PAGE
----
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What Is the Penalty for Lying under Oath?

By Leigia Rosales
Updated May 16, 2024
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The act of lying under oath is called perjury in most jurisdictions, although it can also be referred to as forswearing or lying on oath. In legal terms, it requires an intentional act of lying after a person has taken an oath or affirmation to tell the truth. Penalties for this crime can vary by jurisdiction, but often include imprisonment.

Perjury is a crime in many jurisdictions. A person can commit perjury by lying under oath either verbally or in writing. Although the possible punishment for this crime can vary, under the laws of many countries, it is considered serious and therefore carries a possible prison sentence if a person is convicted. In reality, however, prosecutions for perjury are somewhat rare in most places.

A person may commit perjury by testifying under oath and making a false statement during that testimony. Under the rules of procedure in most legal systems, a witness must be "sworn in" prior to beginning his or her testimony. Swearing in includes the witnesses agreeing, under the penalties of perjury, to tell the complete truth when he or she testifies.

A mistake of fact or an unintentional misrepresentation of fact is not considered to be perjury. In order for a witness to commit perjury during his or her testimony in court, he or she must intentionally make a false statement of fact. In addition, in many places, telling a lie about something immaterial to the matter before the court is not considered perjury. The statement upon which a charge of perjury is based must be something that was relevant to the court's decision in the matter before the court.

A person may also be guilty of lying under oath in writing. Many legal documents include a statement attesting to the fact that the person executing the document swears, under the penalties of perjury, that the information contained in the document is true and accurate. Once a person signs the document, he or she is subject to a charge of perjury if a material fact was misrepresented or a false statement was made in the document.

Perjury is often charged as a felony. In the United States, at the federal level and in most state courts, it is punishable by a year or more in prison. In the United Kingdom, perjury is punishable by up to seven years in prison.

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Discussion Comments

By anon954446 — On Jun 01, 2014

My partner was declared bankrupt. Even though she was mentally ill, the sworn affidavits said in the statements that they had never been in touch with my partner and had never received any payments from her and yet we had bank statements showing she had a direct debit each month paying her debt at 10 pounds a month.

By anon947601 — On Apr 26, 2014

I was involved in a case where I had dated this woman 12 years ago. I had lunch with this woman at her request because my current girlfriend and I had broken up. She found a sexy text that she had asked me about. I told her it wasn't for her and she hit the fan.

I know her mother (an elderly woman) very well and she told me not to contact her unless it had something to do with her mom. To make a long story short, she and her mother both lied on me in court and were caught lying by my attorney. They still convicted me and sentenced me to six months in jail (suspended). This was my first offense. I lost my job, my home, my vehicle, my cell phone, my friends, etc. I was denied unemployment, welfare and I don't know where I'll end up next -- maybe on the streets as a bum. I was in line for a six figure job that I had been waiting for all my life. All this because I sent a text message to the wrong person.

By anon359876 — On Dec 21, 2013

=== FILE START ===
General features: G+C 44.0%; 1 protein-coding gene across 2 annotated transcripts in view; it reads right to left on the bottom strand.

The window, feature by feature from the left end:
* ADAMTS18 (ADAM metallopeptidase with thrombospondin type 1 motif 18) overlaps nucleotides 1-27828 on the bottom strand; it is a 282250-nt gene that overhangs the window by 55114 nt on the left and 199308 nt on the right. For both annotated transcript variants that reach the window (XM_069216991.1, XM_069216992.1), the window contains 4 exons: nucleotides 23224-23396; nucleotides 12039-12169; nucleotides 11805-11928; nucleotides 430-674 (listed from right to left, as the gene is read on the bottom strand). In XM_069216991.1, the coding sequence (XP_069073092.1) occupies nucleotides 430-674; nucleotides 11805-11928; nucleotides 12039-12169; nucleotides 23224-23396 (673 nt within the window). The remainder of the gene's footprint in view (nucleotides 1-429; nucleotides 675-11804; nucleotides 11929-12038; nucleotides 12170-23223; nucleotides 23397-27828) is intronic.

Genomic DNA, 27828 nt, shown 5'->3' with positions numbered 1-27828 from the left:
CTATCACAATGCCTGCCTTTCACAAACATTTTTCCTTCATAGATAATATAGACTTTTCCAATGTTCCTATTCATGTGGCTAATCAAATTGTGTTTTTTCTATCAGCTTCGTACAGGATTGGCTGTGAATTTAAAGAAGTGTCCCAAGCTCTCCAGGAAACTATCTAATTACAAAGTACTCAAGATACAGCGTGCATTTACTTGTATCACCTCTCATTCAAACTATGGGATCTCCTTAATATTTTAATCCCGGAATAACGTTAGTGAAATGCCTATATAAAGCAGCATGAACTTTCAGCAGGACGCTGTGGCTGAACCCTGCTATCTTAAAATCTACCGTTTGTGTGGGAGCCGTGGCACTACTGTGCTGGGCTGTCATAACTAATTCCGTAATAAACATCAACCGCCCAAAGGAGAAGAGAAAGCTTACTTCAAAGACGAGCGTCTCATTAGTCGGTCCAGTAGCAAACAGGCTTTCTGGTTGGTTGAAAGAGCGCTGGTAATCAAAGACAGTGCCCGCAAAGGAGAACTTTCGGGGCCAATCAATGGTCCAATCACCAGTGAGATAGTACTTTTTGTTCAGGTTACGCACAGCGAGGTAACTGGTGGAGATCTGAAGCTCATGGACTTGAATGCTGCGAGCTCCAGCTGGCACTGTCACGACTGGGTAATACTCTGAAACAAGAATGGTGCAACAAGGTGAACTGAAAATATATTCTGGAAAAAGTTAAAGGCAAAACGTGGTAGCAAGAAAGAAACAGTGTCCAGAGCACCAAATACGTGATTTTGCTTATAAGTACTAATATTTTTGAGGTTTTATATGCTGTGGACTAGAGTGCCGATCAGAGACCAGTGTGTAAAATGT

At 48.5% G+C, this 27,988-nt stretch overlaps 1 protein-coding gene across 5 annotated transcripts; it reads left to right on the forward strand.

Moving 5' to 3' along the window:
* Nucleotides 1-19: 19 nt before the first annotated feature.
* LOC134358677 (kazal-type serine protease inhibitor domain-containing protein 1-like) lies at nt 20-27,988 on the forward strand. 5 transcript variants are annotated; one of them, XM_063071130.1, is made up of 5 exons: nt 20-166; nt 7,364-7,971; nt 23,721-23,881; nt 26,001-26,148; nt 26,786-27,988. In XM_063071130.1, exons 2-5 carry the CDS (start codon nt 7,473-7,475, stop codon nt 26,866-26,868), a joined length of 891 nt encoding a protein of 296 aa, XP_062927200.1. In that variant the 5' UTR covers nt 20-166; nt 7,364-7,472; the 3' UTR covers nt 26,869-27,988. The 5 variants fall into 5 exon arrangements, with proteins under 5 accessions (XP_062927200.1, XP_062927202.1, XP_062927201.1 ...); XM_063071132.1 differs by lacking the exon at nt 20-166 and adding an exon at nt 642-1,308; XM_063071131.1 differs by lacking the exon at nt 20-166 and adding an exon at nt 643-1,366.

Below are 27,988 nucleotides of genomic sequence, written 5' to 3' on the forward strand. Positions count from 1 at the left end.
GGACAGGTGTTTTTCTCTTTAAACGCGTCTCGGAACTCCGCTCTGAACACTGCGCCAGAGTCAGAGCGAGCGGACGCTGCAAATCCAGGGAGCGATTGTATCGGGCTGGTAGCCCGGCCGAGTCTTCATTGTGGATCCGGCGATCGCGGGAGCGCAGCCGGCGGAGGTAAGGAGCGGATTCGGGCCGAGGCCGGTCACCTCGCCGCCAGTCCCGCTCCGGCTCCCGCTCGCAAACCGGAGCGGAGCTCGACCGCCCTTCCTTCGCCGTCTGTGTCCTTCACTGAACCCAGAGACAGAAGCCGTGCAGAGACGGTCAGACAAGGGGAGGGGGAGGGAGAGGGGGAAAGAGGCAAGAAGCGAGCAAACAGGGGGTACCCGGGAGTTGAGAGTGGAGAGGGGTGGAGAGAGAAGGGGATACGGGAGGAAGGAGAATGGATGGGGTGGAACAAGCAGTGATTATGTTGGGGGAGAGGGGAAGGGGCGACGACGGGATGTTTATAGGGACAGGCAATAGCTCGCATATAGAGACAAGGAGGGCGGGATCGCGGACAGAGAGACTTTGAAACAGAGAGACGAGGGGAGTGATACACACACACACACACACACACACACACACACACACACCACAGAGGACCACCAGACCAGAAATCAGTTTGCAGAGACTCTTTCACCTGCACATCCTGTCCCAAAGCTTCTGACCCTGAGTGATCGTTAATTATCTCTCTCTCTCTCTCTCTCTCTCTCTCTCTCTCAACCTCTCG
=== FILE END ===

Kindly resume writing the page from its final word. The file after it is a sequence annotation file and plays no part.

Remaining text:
I did not have money to hire a lawyer, so I let an appointed lawyer represent me. They did more damage than I could imagine, and I wish I had not had a lawyer at all. My neighbor lied about me doing what I did not do. The judge ordered me to pay my neighbor $8600 for damages, and I cannot believe this.

Why does society allow liars to rise, and honest people to pay for the crime I did not commit? My neighbor is looking for an easy way to make money.

By anon348947 — On Sep 21, 2013

I just took my ex to court for contempt and after getting him to say, more than once, that he chose not to follow the court order, the judge ruled in my favor. I got a judgment from it and got to sit and watch my ex get lectured by the judge. The judge also told him that if he commits contempt again, he will face jail time.

Part of the contempt was my ex not paying his half of our daughter's braces. In court he told the judge, under oath, that he had set up for a few months now for the orthodontist to take $40 from his account every month. I got a call from the orthodontist the other day saying that he has not been paying them and that it was set up for them to take only $20 a month.

Would this be grounds for perjury since he knew he was not paying and was not giving them $40, but told the judge he was?

By anon339263 — On Jun 21, 2013

I've learned my lesson that those who commit perjury in court are rewarded while those of us who actually tell the truth get robbed. I sued an insurance company over a claim they denied, which, according to the policy wording, and what I was told by my agent, was covered. I sat through three days of trial and had to listen to their lawyer and claims adjuster lie over and over to the jury about the policy wording and to add insult to injury, I had to sit there and basically be accused of insurance fraud by the claims.

When we appealed the case and pointed out the numerous lies told by them, the judge couldn't have cared less. He denied the appeal and didn't even address the lies that we brought to his attention. I now know the only way to win a court case is to commit perjury because the judges and courts don't care. Instead they are the people who are rewarded.

By anon335271 — On May 19, 2013

The judicial system is broken because most people involved in the prosecution and defense are lawyers. It's fair to say 25 percent of them are just plain dishonest. About 50 percent of them are just plain lazy and don't lose one minute of sleep defending or prosecuting or searching for the truth. The 25 percent who actually care are judges who are overworked and very tired. This can all be summed up into one short sentence: Lawyers get their money for nothing, and real criminals get off for free.